The Best of 2013.
Posted December 29, 2013on:
Ladies and gentlemen, it’s that time. If you’ve been paying attention, nothing on this list will be a surprise to you. If you happened to stumble by because you like “year end” lists, these are my top ten speculative fiction books I read this year. Looking for a good read? go find one of these.
Some of them are old.
Some of them are new.
Some of them were borrowed.
None of them are blue.
I’ve linked the titles to my reviews. In no particular order:
Sky Coyote by Kage Baker (1999) – the second in The Company series, this novel is told from Joseph’s point of view (and yes, Mendoza is still really, really pissed off at him). Joseph gets to do one of his favorite things – pretend to be a God. But this time, he’s got to get even the skeptics to believe his act.
The Republic of Thieves by Scott Lynch (2013) – No surprise this one made it to my best of the year list, as this is one of my favorite fantasy series. It’s true, I ranted a little about a character who really annoyed me, but holy shit, that ending?? holy shit! Also, I do just happen to have a Cinnamon colored dress/jacket combo and a four cornered grey hat in the making.
The Incrementalists by Steven Brust and Skyler White (2013 )- Secret societies, multiple personalities, sublime prose, metaphysics, unexpected romance, characters that rip each other to shreds. What more could you possibly want? I got meddled with, my switches got hit, and I never wanted it to end. Just go read it already. Everything about this book was spot-on perfection for me.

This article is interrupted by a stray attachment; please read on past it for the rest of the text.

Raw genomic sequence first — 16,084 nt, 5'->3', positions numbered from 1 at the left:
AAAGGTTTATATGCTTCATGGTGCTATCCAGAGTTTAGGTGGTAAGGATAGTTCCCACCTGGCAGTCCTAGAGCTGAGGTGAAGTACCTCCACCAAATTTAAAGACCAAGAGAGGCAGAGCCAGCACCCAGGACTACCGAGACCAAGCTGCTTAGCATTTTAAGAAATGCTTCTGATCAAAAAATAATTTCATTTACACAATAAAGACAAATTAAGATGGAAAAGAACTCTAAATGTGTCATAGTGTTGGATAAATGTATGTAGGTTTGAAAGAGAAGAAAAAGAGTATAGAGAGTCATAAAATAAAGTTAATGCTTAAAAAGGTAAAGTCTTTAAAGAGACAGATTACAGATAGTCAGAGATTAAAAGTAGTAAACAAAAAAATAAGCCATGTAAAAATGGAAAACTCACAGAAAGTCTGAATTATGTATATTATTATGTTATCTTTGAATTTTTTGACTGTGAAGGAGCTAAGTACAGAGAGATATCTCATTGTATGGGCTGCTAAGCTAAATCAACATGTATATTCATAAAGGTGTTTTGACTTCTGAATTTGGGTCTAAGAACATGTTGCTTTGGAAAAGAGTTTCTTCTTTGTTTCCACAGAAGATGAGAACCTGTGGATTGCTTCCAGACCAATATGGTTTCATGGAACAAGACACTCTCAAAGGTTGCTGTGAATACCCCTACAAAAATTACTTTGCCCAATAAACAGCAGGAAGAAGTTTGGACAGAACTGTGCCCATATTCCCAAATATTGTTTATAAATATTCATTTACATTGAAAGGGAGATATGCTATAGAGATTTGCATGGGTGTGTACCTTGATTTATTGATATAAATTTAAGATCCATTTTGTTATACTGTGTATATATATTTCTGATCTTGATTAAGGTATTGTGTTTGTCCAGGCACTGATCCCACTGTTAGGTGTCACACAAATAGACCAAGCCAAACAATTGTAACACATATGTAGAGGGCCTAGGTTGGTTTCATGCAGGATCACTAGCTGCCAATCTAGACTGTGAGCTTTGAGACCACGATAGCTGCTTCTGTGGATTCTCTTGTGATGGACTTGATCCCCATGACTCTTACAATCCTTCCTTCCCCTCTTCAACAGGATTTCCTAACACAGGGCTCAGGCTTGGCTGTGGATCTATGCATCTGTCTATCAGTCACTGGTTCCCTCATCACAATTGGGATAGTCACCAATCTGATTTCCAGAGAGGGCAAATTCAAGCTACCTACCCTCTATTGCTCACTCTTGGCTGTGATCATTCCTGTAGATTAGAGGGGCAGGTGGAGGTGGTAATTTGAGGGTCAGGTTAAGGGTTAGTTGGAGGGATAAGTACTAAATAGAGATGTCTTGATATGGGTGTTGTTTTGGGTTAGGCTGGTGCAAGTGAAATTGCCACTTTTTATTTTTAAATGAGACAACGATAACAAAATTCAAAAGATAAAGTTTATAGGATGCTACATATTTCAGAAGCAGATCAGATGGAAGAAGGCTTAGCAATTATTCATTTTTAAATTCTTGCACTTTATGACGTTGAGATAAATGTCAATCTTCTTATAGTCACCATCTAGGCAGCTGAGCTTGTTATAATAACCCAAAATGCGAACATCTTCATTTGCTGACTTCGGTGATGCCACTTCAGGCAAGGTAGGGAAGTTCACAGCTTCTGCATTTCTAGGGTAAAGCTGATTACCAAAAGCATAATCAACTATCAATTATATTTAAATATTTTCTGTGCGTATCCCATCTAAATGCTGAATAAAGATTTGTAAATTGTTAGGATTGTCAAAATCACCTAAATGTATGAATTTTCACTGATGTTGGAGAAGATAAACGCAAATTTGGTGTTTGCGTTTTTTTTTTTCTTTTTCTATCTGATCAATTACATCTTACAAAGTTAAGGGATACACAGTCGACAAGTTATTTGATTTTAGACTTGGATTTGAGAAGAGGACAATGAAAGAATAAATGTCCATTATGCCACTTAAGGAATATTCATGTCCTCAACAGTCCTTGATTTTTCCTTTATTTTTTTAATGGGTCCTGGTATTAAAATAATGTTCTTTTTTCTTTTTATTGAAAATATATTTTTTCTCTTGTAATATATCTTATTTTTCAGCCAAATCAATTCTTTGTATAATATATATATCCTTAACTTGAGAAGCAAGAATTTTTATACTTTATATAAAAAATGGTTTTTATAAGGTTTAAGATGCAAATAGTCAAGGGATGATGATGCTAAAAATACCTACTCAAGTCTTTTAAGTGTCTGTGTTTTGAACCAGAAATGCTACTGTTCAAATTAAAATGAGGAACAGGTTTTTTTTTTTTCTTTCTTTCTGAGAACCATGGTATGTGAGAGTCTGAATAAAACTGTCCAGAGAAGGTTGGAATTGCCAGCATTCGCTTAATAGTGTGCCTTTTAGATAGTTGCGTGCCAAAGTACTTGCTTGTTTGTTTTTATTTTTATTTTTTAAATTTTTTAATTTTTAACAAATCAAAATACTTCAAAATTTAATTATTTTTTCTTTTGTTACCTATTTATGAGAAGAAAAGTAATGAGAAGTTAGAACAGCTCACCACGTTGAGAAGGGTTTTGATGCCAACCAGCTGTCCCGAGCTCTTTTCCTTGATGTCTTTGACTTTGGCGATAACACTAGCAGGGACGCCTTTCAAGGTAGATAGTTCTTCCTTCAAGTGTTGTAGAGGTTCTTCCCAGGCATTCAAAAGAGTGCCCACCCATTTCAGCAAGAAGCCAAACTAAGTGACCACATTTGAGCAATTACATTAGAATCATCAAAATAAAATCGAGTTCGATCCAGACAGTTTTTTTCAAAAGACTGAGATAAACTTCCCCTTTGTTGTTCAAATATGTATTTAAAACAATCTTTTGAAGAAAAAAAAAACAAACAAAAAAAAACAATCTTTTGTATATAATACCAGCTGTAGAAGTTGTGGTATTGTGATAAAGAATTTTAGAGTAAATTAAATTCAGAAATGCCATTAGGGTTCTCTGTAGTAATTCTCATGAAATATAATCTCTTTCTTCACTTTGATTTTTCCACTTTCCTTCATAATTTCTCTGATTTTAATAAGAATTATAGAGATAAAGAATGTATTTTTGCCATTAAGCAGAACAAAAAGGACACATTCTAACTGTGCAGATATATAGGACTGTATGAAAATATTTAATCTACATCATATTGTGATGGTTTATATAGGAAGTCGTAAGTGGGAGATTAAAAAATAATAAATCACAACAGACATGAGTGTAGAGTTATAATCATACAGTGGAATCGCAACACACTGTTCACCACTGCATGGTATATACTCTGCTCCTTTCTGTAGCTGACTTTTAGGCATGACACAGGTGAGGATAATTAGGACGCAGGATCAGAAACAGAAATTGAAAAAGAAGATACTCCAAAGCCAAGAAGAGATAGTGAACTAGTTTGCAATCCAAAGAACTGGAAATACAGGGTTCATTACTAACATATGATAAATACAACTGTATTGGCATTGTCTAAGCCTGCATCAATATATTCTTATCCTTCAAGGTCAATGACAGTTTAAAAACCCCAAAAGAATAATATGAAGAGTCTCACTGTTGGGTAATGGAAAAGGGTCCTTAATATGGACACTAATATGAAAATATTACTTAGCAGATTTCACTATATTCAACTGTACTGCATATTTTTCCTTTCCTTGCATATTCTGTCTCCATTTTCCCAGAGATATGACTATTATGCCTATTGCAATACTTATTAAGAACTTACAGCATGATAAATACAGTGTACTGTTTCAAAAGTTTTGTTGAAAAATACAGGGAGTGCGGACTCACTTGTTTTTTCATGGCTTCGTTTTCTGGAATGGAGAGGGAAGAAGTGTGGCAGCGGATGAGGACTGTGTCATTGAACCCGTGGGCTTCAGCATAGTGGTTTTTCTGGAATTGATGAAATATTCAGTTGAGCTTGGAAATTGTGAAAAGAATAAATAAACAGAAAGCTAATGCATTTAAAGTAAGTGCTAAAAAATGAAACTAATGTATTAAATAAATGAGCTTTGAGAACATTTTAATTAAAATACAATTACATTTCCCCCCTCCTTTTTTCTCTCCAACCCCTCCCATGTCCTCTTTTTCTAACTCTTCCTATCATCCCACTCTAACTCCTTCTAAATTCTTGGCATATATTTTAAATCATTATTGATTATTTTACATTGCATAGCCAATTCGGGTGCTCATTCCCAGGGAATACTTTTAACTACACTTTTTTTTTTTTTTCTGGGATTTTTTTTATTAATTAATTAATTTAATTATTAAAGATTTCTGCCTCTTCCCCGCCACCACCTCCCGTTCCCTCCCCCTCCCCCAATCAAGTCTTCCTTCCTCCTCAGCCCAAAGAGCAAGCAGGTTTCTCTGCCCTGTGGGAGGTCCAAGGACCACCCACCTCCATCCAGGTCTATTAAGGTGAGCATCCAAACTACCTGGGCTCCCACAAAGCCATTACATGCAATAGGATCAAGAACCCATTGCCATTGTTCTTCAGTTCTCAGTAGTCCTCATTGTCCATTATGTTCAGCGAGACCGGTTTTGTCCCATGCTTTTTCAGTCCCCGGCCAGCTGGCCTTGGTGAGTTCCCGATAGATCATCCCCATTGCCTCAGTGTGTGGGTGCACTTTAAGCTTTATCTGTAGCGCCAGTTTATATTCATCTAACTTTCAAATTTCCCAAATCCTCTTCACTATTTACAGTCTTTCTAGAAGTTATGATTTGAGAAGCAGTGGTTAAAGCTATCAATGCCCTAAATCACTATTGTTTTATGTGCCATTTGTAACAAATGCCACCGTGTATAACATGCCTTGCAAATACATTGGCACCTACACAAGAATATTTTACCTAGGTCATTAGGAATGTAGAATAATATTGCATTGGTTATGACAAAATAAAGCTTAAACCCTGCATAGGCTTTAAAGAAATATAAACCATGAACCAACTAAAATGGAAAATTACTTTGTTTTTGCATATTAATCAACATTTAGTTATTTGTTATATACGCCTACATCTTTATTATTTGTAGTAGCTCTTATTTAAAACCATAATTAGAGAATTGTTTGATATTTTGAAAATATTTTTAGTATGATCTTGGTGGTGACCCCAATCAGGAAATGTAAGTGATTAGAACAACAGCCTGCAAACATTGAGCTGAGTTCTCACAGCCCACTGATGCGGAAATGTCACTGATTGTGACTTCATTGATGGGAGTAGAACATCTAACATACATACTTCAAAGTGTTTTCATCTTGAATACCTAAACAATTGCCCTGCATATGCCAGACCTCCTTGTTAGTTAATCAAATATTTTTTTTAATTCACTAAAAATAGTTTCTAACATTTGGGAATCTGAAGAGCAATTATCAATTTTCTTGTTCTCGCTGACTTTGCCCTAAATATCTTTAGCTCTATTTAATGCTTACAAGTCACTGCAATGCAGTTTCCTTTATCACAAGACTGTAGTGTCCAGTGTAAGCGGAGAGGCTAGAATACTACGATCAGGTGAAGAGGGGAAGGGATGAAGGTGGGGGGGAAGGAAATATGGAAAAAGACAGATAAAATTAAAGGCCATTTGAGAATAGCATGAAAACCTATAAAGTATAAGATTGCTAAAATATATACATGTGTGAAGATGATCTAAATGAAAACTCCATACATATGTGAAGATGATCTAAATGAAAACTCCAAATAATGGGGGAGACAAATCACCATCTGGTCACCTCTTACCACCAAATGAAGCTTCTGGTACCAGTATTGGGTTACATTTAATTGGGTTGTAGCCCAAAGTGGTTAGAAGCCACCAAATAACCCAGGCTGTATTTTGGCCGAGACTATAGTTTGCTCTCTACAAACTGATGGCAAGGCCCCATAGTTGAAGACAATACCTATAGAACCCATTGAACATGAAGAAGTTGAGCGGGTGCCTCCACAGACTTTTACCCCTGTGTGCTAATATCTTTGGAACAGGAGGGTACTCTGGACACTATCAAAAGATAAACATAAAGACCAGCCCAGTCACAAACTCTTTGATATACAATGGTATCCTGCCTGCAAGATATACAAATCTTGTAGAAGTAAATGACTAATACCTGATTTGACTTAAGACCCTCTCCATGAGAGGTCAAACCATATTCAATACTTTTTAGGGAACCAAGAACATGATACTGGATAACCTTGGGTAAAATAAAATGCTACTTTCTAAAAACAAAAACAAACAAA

Use of Weapons by Iain M. Banks (1990) – only the best Culture novel of the best space opera series in existence. Not the easiest book in the world to read, but the subtlety, and the reveal at the end, and oh god I knew something was so horribly wrong as soon as he said he was going to cut his hair. . .
The Melancholy of Mechagirl by Catherynne M. Valente (2013)- I’m a total cretin for not understanding the poetry, but the short stories in here are beyond gorgeous. Valente just doesn’t write, the woman paints with words, you just want to crawl under the blanket of them and breathe every single one in. Ink, Water, Milk will be going on my Hugo ballot.
War for the Oaks by Emma Bull (1987) – It’s been said Bull wrote the book on Urban Fantasy. I say no one has yet come close to what she did with this novel. Bull spoiled me on UF the way Banks spoiled me on Space Opera. Nothing else even compares.
Firebrand by Gillian Philip (2013) – Pure fun. Snarky characters, vicious fae creatures, an ultra sexy main character, a plot that kept my turning pages and staying up way too late at night. Within just a few chapters of reading this first book in the Rebel Angels series, I found myself obsessed with the entire series.
A Natural History of Dragons by Marie Brennan (2013) – This is the memoir of Lady Isabella Trent, naturalist, scientist, dragon expert. This is one of those books that I felt was written just for me, and I knew it would be on my best of list when I read it way back in March. Also going on my Hugo ballot.
The Hundred Thousand Kingdoms by N.K. Jemisin (2010) – what? no review link? I haven’t even had the chance to review this one yet, I was involved with a read along for it that ended last week. After her mother’s death, Yeine becomes one of the heirs to the throne. Raised in the hinterland, she has no idea about the cruelty of the Arameri. This novel was flat out brilliant, filled with original magic, enslaved gods, and inhumane nobles.
Jagannath by Karin Tidbeck (2012) – an unassuming short story collection that blew me out of the water. On the surface, this seems like such a simple collection – not much in the way of fifty cent words, no obvious literary tricks. But this is one creepy wallflower that will stick with you.
Hey, I just noticed something. Want to pretty much guarantee I’m going to like your book? Make sure your last name starts with a “B”.